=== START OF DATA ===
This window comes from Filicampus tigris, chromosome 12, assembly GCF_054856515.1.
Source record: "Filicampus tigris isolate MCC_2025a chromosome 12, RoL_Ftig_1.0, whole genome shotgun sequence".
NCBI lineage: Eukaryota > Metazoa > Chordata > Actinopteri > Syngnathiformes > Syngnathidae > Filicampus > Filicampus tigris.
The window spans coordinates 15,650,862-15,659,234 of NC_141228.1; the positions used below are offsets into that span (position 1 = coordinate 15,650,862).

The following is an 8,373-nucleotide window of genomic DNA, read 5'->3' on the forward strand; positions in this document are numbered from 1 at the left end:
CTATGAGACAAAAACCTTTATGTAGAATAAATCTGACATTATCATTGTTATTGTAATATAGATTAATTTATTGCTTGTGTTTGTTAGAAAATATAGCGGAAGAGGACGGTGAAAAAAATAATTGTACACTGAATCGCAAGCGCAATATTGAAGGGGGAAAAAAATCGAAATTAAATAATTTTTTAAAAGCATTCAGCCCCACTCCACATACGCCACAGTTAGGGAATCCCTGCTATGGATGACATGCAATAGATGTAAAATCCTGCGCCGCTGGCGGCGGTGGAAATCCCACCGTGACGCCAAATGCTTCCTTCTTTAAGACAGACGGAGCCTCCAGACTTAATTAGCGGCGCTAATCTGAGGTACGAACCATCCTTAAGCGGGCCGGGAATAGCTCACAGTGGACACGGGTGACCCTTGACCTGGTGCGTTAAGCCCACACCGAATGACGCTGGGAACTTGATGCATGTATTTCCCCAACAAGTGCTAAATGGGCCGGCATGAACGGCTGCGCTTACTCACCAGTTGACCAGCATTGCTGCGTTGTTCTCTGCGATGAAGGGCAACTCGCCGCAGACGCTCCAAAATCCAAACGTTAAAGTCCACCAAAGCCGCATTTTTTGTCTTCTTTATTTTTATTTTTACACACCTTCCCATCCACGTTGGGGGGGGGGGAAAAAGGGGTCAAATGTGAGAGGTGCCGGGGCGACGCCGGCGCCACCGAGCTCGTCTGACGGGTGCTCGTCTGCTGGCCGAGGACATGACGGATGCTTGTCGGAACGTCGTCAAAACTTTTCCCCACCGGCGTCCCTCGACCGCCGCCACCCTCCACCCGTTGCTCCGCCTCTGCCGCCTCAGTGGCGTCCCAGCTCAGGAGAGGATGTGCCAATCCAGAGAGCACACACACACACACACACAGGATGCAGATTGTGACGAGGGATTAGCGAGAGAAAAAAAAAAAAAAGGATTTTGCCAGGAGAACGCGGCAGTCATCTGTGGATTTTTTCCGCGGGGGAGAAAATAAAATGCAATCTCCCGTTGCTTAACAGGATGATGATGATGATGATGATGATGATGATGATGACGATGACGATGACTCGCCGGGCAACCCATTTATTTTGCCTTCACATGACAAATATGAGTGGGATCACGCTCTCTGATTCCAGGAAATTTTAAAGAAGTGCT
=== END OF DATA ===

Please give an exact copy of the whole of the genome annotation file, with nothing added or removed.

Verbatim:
This window comes from Filicampus tigris, chromosome 12, assembly GCF_054856515.1.
Source record: "Filicampus tigris isolate MCC_2025a chromosome 12, RoL_Ftig_1.0, whole genome shotgun sequence".
NCBI lineage: Eukaryota > Metazoa > Chordata > Actinopteri > Syngnathiformes > Syngnathidae > Filicampus > Filicampus tigris.
The window spans coordinates 15,650,862-15,659,234 of NC_141228.1; the positions used below are offsets into that span (position 1 = coordinate 15,650,862).

The following is an 8,373-nucleotide window of genomic DNA, read 5'->3' on the forward strand; positions in this document are numbered from 1 at the left end:
CTATGAGACAAAAACCTTTATGTAGAATAAATCTGACATTATCATTGTTATTGTAATATAGATTAATTTATTGCTTGTGTTTGTTAGAAAATATAGCGGAAGAGGACGGTGAAAAAAATAATTGTACACTGAATCGCAAGCGCAATATTGAAGGGGGAAAAAAATCGAAATTAAATAATTTTTTAAAAGCATTCAGCCCCACTCCACATACGCCACAGTTAGGGAATCCCTGCTATGGATGACATGCAATAGATGTAAAATCCTGCGCCGCTGGCGGCGGTGGAAATCCCACCGTGACGCCAAATGCTTCCTTCTTTAAGACAGACGGAGCCTCCAGACTTAATTAGCGGCGCTAATCTGAGGTACGAACCATCCTTAAGCGGGCCGGGAATAGCTCACAGTGGACACGGGTGACCCTTGACCTGGTGCGTTAAGCCCACACCGAATGACGCTGGGAACTTGATGCATGTATTTCCCCAACAAGTGCTAAATGGGCCGGCATGAACGGCTGCGCTTACTCACCAGTTGACCAGCATTGCTGCGTTGTTCTCTGCGATGAAGGGCAACTCGCCGCAGACGCTCCAAAATCCAAACGTTAAAGTCCACCAAAGCCGCATTTTTTGTCTTCTTTATTTTTATTTTTACACACCTTCCCATCCACGTTGGGGGGGGGGGAAAAAGGGGTCAAATGTGAGAGGTGCCGGGGCGACGCCGGCGCCACCGAGCTCGTCTGACGGGTGCTCGTCTGCTGGCCGAGGACATGACGGATGCTTGTCGGAACGTCGTCAAAACTTTTCCCCACCGGCGTCCCTCGACCGCCGCCACCCTCCACCCGTTGCTCCGCCTCTGCCGCCTCAGTGGCGTCCCAGCTCAGGAGAGGATGTGCCAATCCAGAGAGCACACACACACACACACACAGGATGCAGATTGTGACGAGGGATTAGCGAGAGAAAAAAAAAAAAAAGGATTTTGCCAGGAGAACGCGGCAGTCATCTGTGGATTTTTTCCGCGGGGGAGAAAATAAAATGCAATCTCCCGTTGCTTAACAGGATGATGATGATGATGATGATGATGATGATGATGACGATGACGATGACTCGCCGGGCAACCCATTTATTTTGCCTTCACATGACAAATATGAGTGGGATCACGCTCTCTGATTCCAGGAAATTTTAAAGAAGTGCT